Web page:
At the doctor's office, there's no such thing as a dumb question

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Mary Palmer is the office manager at Southern Eye Specialists, and at 58, she's also a patient, with a lot on her plate.

"I actually have everything most people don't want to have. I'm diabetic, hypertensive, (have) cholesterol and (have) heart disease," explains Palmer.

For years, Palmer says, she was so busy taking care of her sick mother, she didn't take care of herself.  Then, in  2011, experiencing chest pain, she ended up in a cath lab, having blockages in her heart reopened.

"It turned into me having a heart attack on the table," recalls Palmer.


Palmer recovered, but staying healthy is a full time job.  Dr. Ayanna Buckner,  chair of the Metro Atlanta American Heart Association's health equity committee, says it's important for doctors and patients to be able to communicate and understand each other.
"So part of my job as a physician is to help the patient to feel empowered. To understand that it's their health, but also it's a partnership." Dr. Buckner. "And frequently it's not just about which medicines are prescribed.  Lifestyle is extremely important. It's the most important treatment for high blood pressure, for heart disease and stroke."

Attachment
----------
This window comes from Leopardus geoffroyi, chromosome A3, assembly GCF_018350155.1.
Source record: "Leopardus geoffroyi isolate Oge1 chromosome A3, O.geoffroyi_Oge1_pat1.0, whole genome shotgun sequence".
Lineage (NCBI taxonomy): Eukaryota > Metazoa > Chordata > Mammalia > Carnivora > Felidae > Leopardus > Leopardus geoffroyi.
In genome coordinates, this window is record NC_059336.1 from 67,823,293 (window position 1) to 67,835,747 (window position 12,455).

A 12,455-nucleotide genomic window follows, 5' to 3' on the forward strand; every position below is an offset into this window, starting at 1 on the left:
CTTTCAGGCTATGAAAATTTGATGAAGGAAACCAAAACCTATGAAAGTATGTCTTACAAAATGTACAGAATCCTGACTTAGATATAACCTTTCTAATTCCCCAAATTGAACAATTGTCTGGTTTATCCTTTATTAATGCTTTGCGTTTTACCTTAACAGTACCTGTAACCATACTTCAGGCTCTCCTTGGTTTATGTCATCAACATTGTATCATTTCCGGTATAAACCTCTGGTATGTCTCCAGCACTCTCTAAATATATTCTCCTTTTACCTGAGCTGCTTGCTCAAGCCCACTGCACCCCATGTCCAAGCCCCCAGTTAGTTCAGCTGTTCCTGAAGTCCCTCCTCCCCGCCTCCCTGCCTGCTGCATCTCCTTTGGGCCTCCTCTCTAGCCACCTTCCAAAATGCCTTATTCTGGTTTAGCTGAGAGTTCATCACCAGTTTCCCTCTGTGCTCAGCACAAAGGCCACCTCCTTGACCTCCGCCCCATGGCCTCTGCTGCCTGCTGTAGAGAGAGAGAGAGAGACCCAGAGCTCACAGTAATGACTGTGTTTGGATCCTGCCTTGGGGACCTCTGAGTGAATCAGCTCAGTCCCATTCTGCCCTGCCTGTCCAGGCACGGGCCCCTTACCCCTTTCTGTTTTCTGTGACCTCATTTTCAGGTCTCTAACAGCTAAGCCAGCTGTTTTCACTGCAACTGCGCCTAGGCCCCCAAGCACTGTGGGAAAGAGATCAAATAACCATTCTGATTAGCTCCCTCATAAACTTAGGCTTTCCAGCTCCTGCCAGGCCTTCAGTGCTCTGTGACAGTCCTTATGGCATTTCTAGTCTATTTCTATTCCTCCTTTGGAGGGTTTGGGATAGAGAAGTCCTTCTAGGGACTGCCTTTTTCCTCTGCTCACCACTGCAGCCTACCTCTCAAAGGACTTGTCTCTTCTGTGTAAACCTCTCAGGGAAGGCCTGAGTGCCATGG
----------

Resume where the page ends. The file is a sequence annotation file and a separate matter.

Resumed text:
That's a lot to cover in a 20 minute office visit.  But, Buckner says patient need to know,

"How they should be eating, what types of choices they should be making when they're shopping for food.  What the exercise programs that we recommend are really about," says Dr. Buckner.

Buckner says most of her patients want to get healthier,

"But there are competing priorities such as paying their bills, feeding their children, keeping their lights and water on," explains Dr. Buckner.

Mary Palmer found a program Dr. Buckner wholeheartedly recommends: a health literacy workshop.  It was free at the Center for Black Women's Wellness, full of patients with questions, just like her.

"Just being able to go through that program and being able to talk to other people who have those conditions really affected me. It affected me in a way that I don't have to hide about it anymore," says Palmer.

And Palmer says she's learned to speak up for herself.  She says advocate for yourself and don't be afraid to ask questions.

"Be honest about what's going on with you. Don't just tell the doctor some things. Tell the doctors everything."